Also, starting a virtual thread is the same as we are used to doing with platform threads by calling the start() method. Let’s now run some tests experimenting with different loads and deployment scenarios and see what differences we see between virtual and platform threads. (Note – virtual threads are only available as a preview in Java 19, and there may well be further preview releases as the feature’s APIs and implementation are refined, and feedback from users is addressed). It was recently announced that virtual threads, a new JDK feature developed by the OpenJDK project Loom, will be available as a preview feature in the forthcoming Java 19 release. You can create VTs that do not support TLs, though, and we are working on alternatives to TL that are more VT-friendly.

Java Loom Project and Virtual Threads

An important note about Loom’s fibers is that whatever changes are required to the entire Java system, they are not to break existing code. As you can imagine, this is a fairly Herculean task, and accounts for much of the time spent by the people working on Loom. Loom is a newer project in the Java/JVM ecosystem that attempts to address limitations in the traditional concurrency model.

Project Loom: Threads Vs Virtual Threads

In particular, Loom offers a lighter alternative to threads along with new language constructs for managing them. In addition, Java 19 introduces the Executors.newThreadPerTaskExecutor method, which can take a ThreadFactory that builds virtual threads. It is suggested that there is no need to replace synchronized blocks and methods that are used infrequently (e.g., only performed at startup) or that guard in-memory operations. There are two specific scenarios in which a virtual thread can block the platform thread . Greater control over thread dumps, such as those produced by jcmd, is provided to filter out virtual threads, group related virtual threads together, or produce dumps in machine-readable formats that can be post-processed for better observability. Nearly all blocking points in the JDK were made aware of virtual threads, and will unmount a virtual thread rather than blocking it.

What about the Thread.sleep example?

However, the CPU would be far from being utilized since it would spend most of its time waiting for responses from the external services, even if several threads are served per CPU core. Let’s start with the challenge that led to the development of virtual threads. Since our first release of jmeter-java-dsl we have always had in mind to combine all the benefits of JMeter with the ones provided by other existing performance testing tools like Gatling, Taurus, k6, etc. Filling a gap that we thought, and have proven after interacting with the community, would be beneficial for anybody who wants to do performance testing. In any event, a fiber that blocks its underlying kernel thread will trigger some system event that can be monitored with JFR/MBeans.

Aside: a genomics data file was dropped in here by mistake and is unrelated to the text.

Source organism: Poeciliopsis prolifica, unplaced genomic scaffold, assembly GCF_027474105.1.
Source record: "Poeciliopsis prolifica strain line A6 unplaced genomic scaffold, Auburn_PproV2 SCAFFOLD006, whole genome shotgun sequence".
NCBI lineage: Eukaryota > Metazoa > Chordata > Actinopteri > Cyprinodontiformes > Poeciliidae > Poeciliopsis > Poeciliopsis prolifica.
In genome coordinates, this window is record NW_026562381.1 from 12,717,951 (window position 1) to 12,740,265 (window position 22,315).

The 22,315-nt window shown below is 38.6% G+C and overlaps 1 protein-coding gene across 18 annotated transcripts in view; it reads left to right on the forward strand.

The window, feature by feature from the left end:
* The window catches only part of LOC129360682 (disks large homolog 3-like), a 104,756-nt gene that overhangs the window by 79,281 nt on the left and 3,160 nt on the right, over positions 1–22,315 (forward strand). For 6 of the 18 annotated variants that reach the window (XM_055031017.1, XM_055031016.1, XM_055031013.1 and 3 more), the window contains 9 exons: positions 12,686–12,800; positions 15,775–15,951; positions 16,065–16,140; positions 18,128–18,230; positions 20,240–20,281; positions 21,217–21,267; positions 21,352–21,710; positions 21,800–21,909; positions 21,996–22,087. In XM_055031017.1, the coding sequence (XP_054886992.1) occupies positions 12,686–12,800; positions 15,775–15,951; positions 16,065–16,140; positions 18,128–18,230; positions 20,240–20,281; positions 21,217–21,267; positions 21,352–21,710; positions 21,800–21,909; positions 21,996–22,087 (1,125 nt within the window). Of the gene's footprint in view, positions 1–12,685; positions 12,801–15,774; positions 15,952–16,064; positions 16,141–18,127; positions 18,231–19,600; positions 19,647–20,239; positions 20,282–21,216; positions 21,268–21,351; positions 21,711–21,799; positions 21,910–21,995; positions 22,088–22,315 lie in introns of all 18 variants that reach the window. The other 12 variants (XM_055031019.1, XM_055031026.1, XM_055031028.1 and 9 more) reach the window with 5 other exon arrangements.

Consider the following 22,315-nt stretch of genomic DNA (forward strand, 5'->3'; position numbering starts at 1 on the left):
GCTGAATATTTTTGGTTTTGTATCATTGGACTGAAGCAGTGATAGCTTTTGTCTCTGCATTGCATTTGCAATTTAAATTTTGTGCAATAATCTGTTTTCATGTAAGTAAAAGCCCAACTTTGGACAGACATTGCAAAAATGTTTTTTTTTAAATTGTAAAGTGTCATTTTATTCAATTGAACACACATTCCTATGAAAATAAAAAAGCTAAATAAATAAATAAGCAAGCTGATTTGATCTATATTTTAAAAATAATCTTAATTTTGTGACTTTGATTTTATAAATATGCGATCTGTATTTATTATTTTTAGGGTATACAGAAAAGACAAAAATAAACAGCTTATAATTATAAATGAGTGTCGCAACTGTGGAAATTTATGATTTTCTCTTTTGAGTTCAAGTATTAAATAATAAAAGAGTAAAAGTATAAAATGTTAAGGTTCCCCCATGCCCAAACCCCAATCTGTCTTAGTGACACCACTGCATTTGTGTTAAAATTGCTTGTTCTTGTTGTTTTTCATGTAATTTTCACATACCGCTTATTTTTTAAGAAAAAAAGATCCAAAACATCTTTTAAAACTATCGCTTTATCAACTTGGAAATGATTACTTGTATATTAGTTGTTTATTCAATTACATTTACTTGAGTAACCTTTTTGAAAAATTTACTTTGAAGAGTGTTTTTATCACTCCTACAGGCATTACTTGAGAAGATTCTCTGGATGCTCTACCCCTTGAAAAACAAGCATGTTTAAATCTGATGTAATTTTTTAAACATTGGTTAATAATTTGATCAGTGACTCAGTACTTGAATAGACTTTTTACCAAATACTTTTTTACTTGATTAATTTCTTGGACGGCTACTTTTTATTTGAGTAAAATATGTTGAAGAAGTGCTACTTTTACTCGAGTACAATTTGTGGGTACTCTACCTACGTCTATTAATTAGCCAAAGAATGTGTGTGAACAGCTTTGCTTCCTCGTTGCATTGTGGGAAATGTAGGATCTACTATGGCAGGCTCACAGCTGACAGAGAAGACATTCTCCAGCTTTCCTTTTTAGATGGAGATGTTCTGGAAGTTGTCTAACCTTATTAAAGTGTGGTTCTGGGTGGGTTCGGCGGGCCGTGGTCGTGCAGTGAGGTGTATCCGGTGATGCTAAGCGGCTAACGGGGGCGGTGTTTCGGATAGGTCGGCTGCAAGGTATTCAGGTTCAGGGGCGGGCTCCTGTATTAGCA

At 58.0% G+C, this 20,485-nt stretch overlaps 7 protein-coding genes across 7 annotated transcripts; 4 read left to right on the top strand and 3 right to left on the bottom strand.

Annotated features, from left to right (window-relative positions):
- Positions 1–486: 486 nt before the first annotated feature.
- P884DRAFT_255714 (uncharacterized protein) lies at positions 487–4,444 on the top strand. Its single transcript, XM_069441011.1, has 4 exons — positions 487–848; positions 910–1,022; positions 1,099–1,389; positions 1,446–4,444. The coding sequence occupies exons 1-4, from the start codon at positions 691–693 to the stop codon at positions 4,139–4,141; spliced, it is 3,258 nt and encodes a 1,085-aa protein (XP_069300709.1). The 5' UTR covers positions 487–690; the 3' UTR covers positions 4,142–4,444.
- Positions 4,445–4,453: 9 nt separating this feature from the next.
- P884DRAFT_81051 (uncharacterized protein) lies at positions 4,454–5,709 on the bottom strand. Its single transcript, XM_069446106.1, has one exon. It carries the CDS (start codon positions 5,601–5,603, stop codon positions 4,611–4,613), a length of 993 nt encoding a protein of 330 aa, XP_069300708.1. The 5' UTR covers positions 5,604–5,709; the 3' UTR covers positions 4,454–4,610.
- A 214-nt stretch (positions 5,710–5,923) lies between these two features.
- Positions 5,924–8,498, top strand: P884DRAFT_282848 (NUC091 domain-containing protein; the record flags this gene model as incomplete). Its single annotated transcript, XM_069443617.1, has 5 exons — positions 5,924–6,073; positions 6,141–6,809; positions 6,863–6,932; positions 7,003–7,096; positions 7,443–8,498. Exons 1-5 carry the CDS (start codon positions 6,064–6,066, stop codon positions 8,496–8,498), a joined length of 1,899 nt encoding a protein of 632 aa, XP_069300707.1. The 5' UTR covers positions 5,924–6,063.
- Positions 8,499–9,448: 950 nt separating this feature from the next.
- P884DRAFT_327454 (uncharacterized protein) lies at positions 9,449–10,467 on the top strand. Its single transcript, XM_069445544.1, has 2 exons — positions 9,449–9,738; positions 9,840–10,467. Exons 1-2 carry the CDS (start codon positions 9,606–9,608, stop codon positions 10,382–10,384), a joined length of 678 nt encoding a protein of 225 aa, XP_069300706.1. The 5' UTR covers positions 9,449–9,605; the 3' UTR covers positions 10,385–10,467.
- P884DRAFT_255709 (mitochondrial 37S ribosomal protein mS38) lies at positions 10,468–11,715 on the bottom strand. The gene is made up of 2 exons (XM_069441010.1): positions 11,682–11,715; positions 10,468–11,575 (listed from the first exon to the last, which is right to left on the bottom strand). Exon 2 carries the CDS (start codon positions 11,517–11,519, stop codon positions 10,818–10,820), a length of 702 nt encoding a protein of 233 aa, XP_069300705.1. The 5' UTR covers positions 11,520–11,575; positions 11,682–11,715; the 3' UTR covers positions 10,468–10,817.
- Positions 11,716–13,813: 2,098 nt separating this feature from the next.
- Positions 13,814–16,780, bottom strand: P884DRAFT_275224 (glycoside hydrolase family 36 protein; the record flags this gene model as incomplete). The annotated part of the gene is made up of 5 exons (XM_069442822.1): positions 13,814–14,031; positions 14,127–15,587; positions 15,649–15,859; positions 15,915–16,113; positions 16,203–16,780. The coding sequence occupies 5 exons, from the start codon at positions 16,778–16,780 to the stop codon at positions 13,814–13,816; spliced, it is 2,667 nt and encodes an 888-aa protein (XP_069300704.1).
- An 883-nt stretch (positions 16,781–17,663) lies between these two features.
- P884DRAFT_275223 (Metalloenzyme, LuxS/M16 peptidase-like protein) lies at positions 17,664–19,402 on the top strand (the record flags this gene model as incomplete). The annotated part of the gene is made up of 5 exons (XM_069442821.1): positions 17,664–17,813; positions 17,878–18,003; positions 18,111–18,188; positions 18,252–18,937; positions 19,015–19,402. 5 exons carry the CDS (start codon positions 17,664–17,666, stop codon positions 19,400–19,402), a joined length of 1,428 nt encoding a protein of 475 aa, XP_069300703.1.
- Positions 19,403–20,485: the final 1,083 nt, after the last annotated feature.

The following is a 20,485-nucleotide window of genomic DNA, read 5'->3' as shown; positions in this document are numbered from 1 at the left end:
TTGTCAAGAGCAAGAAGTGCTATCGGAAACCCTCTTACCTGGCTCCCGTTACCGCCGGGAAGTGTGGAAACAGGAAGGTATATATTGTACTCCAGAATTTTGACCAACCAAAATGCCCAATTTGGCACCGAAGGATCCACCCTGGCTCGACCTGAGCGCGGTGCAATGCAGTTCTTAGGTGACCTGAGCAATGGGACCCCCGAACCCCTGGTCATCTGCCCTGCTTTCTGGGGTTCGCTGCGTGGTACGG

For example, class loading occurs frequently only during startup and only very infrequently afterwards, and, as explained above, the fiber scheduler can easily schedule around such blocking. Many uses of synchronized only protect memory access and block for extremely short durations — so short that the issue can be ignored altogether. Similarly, for the use of Object.wait, which isn’t common in modern code, anyway , which uses j.u.c. It is also possible to split the implementation of these two building-blocks of threads between the runtime and the OS. For example, modifications to the Linux kernel done at Google , allow user-mode code to take over scheduling kernel threads, thus essentially relying on the OS just for the implementation of continuations, while having libraries handle the scheduling. This has the benefits offered by user-mode scheduling while still allowing native code to run on this thread implementation, but it still suffers from the drawbacks of relatively high footprint and not resizable stacks, and isn’t available yet.

What about Reactive?

When run with an argument, the code in Listing 3 will use a virtual thread; otherwise it will use conventional threads. The program spawns 50 thousand iterations of whichever thread type you choose. Then, it does some simple math with random numbers and tracks how long the execution takes. A similar API Thread.ofPlatform() exists for creating platform threads as well. Virtual threads do not support the stop(), suspend(), or resume() methods. These methods throw an UnsupportedOperationException when invoked on a virtual thread.

For instance, in an existing Java application using platform threads, you can easily switch to using virtual threads by replacing new Thread invocations with something like Thread.ofVirtual(). No need to change IO (Input/Output) operations, locks, or sleeps, OpenJDK team has already taken care of all such methods. Internally, a virtual thread assigned/mounted to a platform thread is suspended/unmounted when such operations are invoked and then re-assigned when the operation ends. Additionally, exceptions, stack traces, debugging tools, and other existing tools work out of the box, no need to worry about callbacks, chains of flow calls and observers, use some specific IO or concurrency library/API, etc. In terms of basic capabilities, fibers must run an arbitrary piece of Java code, concurrently with other threads , and allow the user to await their termination, namely, join them. Obviously, there must be mechanisms for suspending and resuming fibers, similar to LockSupport’s park/unpark.

Choose your language

The trick virtual threads use to achieve their performance gain is to temporarily detach and park a virtual thread whenever it is blocked, so the same platform thread can be used to run another virtual thread. Blocking operations include a) I/O, b) when a thread is explicitly put to sleep, and c) when a thread enters a synchronized block. In the current implementation of virtual threads, there is a limitation such that if a virtual thread is executing code in a synchronized block, it cannot be detached from its carrier platform thread – the virtual thread said to be ‘pinned’.

Libraries may also need to adjust their use of ThreadLocal in light of virtual threads. But the calculus changes dramatically with a few million threads that each only perform a single task, because there are potentially many more instances allocated and there is much java enhancement proposals pursue virtual threads less chance of each being reused. Using a ThreadLocal to amortize the creation cost of a costly resource across multiple tasks that may execute in the same thread is an ad-hoc form of pooling; if these things need to be pooled, they should be pooled explicitly.